Now that regulating banker pay has been studied exhaustively, here’s something else worth studying: bank regulator pay. Fred Tung and Todd Henderson are on the case, in Pay for Regulator Performance. Here’s the abstract:
Few doubt that executive compensation arrangements encouraged the excessive risk taking by banks that led to the recent Financial Crisis. Accordingly, academics and lawmakers have called for the reform of banker pay practices. In this Article, we argue that regulator pay is to blame as well, and that fixing it may be easier and more effective than reforming banker pay. Regulatory failures during the Financial Crisis resulted at least in part from a lack of sufficient incentives for examiners to act aggressively to prevent excessive risk. Bank regulators are rarely paid for performance, and in atypical cases involving performance bonus programs, the bonuses have been allocated in highly inefficient ways. We propose that regulators, specifically bank examiners, be compensated with a debt-heavy mix of phantom bank equity and debt, as well as a separate bonus linked to the timing of the decision to shut down a bank. Our pay-for-performance approach for regulators would help reduce the incidence of future regulatory failures
This is an interesting and well-executed idea which inspired a few thoughts.
First, if private-sector-type compensation for regulators is worthwhile, why not just rely on private sector rather than government regulators? It would seem that the difference between government and private industry is really all about incentives. Indeed, if we only semi-privatize by injecting market incentives into government actors, this could create tension in incentives analogous to imposing “corporate social responsibility” on corporate agents.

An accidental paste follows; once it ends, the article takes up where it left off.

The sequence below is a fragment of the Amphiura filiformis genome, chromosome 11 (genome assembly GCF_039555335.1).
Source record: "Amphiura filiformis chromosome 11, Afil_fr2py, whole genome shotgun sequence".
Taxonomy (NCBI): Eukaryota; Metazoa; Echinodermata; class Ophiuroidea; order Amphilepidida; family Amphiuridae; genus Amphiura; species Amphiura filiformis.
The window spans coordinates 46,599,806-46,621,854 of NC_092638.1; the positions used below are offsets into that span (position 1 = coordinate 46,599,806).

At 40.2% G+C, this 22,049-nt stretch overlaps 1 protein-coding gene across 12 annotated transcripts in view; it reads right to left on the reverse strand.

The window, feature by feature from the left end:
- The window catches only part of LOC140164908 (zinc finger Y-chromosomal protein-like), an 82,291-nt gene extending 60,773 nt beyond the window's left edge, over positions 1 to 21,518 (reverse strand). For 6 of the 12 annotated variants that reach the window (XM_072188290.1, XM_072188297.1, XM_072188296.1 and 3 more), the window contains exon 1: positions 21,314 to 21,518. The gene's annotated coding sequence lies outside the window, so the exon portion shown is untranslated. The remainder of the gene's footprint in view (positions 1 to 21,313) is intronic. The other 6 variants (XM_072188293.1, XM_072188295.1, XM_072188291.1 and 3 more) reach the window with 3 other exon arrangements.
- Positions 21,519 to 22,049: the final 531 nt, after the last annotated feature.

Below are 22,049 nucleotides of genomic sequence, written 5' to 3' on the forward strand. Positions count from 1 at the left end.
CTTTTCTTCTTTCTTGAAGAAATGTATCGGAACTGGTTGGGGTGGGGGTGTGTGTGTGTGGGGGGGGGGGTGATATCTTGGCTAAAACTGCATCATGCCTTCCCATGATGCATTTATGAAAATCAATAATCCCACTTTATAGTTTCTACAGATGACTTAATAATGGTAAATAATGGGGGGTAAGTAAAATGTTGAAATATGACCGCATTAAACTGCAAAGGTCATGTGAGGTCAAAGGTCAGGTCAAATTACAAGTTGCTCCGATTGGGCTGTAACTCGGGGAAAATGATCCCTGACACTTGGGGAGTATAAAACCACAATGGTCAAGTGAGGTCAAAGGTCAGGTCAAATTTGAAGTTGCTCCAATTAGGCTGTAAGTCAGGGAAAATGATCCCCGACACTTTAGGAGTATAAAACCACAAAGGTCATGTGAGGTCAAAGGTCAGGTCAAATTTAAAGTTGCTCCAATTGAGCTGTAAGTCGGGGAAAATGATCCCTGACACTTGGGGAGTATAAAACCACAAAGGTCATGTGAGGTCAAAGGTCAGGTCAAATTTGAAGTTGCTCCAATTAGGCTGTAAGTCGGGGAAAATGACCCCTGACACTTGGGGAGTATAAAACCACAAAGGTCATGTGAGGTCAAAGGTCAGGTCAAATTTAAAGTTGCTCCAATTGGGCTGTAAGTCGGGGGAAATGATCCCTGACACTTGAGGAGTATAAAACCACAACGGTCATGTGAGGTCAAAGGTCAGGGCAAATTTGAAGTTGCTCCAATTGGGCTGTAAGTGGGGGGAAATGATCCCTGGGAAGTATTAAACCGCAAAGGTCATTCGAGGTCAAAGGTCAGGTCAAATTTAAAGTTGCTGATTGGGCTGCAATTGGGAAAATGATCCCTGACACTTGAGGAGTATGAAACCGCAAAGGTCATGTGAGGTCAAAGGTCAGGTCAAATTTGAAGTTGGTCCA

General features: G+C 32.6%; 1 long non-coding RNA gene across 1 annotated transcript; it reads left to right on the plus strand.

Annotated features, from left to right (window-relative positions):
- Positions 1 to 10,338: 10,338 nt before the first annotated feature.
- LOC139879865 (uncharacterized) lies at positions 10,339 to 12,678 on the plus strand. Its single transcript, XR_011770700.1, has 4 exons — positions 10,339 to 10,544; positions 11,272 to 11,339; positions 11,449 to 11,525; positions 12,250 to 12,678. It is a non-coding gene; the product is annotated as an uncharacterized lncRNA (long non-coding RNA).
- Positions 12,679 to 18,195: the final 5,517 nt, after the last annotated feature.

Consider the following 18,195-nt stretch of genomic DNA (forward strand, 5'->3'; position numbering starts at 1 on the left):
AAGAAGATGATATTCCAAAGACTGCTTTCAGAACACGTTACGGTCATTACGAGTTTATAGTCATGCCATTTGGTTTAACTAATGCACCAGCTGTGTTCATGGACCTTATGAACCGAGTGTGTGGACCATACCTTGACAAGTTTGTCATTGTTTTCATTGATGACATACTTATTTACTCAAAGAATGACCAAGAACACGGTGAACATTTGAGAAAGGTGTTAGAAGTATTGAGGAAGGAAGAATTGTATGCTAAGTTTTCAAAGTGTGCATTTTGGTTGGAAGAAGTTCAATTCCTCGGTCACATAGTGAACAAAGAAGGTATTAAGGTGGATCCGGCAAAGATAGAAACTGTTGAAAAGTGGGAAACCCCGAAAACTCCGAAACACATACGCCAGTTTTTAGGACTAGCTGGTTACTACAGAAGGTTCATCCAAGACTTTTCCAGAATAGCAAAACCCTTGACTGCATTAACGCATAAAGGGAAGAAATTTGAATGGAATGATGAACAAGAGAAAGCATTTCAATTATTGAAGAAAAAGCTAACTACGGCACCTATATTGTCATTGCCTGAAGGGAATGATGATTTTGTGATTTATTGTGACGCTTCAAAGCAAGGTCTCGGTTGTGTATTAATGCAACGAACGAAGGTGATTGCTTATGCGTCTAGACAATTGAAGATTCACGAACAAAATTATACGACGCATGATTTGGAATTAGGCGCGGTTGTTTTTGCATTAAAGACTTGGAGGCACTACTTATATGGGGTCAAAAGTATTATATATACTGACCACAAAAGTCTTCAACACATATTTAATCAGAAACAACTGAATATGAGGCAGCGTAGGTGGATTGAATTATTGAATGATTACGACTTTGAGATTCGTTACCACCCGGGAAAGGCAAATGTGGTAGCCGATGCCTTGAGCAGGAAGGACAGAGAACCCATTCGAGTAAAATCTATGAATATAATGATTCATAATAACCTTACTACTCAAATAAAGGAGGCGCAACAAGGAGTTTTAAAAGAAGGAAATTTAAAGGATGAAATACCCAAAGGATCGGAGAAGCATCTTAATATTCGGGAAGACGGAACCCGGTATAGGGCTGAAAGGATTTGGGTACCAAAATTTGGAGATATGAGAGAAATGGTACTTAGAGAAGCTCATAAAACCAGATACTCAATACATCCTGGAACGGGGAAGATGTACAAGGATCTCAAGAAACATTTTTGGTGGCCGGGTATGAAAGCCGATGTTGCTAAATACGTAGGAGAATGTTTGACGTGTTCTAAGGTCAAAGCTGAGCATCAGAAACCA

Second, might this proposal work for other types of gatekeepers, such as auditors? Of course accounting regulation has moved in the opposite direction, toward making them more “independent.” The Tung-Henderson analysis suggests that carefully structured performance pay may be a better way to go.
Third, if bank regulators, what about other public servants, including prosecutors? As I’ve written in my recently published Agents Prosecuting Agents (SSRN draft), they are agents too. Would incentive compensation better align their interests with those of the public? My article discusses some problems with this (footnotes omitted):
Designing incentive compensation for prosecutors presents significant challenges. Even in private law firms in which lawyers produce a clear financial output in the form of fees, there is controversy over whether billable hours or lockstep seniority-based compensation provides the best overall incentives. The compensation design challenge is greater for prosecutors because there is no measure of the value of prosecutorial efforts. Obviously a simple metric such as number of prosecutions would skew incentives, in that it may induce prosecutors to ignore the social costs of misguided prosecutions. One author has proposed compensation based on convictions of charged crimes with deductions for findings of prosecutorial misconduct. However, this could skew incentives toward, for example, undercharging defendants and over-caution. On the other hand, tests that try to take more factors into account would be very costly to apply.
Tung and Henderson show how to overcome these metrics problems with bank regulators. I’m skeptical analogous devices would work for prosecutors, even regarding purely corporate crime. You’d have to, among other things, measure the deterrence effects of particular prosecutions. Not sure event studies could manage this.
There’s a lot more in this thought-provoking piece. Read the whole thing.
Thanks for posting this. I’ve been trying to find studies of where regulators went wrong with banks. This doesn’t give the answer, but it’s interesting anyway. My comments on the paper after hearing about it on this site, intended mainly for the authors but of interest to any reader of it, are at